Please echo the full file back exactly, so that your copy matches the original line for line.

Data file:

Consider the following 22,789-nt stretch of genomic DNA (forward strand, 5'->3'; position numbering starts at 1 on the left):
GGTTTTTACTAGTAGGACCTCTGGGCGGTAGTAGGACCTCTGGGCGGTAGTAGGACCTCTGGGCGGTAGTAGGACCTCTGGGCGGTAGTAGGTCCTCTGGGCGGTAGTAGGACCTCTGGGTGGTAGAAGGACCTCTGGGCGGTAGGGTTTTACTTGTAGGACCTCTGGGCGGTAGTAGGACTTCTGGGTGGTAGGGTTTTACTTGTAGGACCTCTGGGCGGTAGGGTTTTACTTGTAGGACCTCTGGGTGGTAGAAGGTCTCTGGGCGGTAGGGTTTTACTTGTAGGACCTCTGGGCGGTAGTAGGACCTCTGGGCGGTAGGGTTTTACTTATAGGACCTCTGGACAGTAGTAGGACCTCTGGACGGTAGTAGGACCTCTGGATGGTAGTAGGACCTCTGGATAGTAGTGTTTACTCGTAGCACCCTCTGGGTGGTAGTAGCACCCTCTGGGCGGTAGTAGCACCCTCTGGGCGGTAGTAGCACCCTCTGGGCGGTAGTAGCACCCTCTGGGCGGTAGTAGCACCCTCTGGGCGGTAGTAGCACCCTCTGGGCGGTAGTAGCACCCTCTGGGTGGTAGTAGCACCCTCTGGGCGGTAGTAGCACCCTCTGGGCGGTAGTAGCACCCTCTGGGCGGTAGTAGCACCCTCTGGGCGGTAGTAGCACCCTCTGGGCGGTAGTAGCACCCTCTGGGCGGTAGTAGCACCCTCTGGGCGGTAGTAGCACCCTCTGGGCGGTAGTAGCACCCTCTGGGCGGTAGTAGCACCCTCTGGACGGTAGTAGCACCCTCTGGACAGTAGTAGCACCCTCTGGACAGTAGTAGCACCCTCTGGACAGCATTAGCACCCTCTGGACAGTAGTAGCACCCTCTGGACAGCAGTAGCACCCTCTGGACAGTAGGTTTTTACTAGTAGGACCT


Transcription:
Consider the following 22,789-nt stretch of genomic DNA (forward strand, 5'->3'; position numbering starts at 1 on the left):
GGTTTTTACTAGTAGGACCTCTGGGCGGTAGTAGGACCTCTGGGCGGTAGTAGGACCTCTGGGCGGTAGTAGGACCTCTGGGCGGTAGTAGGTCCTCTGGGCGGTAGTAGGACCTCTGGGTGGTAGAAGGACCTCTGGGCGGTAGGGTTTTACTTGTAGGACCTCTGGGCGGTAGTAGGACTTCTGGGTGGTAGGGTTTTACTTGTAGGACCTCTGGGCGGTAGGGTTTTACTTGTAGGACCTCTGGGTGGTAGAAGGTCTCTGGGCGGTAGGGTTTTACTTGTAGGACCTCTGGGCGGTAGTAGGACCTCTGGGCGGTAGGGTTTTACTTATAGGACCTCTGGACAGTAGTAGGACCTCTGGACGGTAGTAGGACCTCTGGATGGTAGTAGGACCTCTGGATAGTAGTGTTTACTCGTAGCACCCTCTGGGTGGTAGTAGCACCCTCTGGGCGGTAGTAGCACCCTCTGGGCGGTAGTAGCACCCTCTGGGCGGTAGTAGCACCCTCTGGGCGGTAGTAGCACCCTCTGGGCGGTAGTAGCACCCTCTGGGCGGTAGTAGCACCCTCTGGGTGGTAGTAGCACCCTCTGGGCGGTAGTAGCACCCTCTGGGCGGTAGTAGCACCCTCTGGGCGGTAGTAGCACCCTCTGGGCGGTAGTAGCACCCTCTGGGCGGTAGTAGCACCCTCTGGGCGGTAGTAGCACCCTCTGGGCGGTAGTAGCACCCTCTGGGCGGTAGTAGCACCCTCTGGGCGGTAGTAGCACCCTCTGGACGGTAGTAGCACCCTCTGGACAGTAGTAGCACCCTCTGGACAGTAGTAGCACCCTCTGGACAGCATTAGCACCCTCTGGACAGTAGTAGCACCCTCTGGACAGCAGTAGCACCCTCTGGACAGTAGGTTTTTACTAGTAGGACCT